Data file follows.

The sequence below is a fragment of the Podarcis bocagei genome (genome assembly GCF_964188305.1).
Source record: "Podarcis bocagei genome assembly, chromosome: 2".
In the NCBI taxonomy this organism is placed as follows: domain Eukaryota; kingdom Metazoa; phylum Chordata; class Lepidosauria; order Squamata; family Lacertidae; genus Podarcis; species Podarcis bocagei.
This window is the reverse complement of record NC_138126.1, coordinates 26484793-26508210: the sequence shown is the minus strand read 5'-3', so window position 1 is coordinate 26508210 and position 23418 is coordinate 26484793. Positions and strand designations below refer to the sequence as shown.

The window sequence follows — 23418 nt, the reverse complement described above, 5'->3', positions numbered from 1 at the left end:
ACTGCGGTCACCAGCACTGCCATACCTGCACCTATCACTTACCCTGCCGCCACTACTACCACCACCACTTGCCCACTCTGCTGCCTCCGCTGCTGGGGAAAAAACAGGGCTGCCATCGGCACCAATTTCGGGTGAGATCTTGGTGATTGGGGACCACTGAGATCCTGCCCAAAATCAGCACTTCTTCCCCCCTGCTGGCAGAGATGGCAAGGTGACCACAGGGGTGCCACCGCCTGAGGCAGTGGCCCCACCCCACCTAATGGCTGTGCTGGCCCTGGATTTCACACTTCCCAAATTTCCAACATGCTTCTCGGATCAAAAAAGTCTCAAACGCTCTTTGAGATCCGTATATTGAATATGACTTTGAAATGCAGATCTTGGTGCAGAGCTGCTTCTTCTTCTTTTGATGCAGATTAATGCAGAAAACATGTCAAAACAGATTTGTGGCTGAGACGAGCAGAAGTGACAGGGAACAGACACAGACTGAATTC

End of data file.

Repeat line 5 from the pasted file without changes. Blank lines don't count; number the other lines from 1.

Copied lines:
The window sequence follows — 23418 nt, the reverse complement described above, 5'->3', positions numbered from 1 at the left end: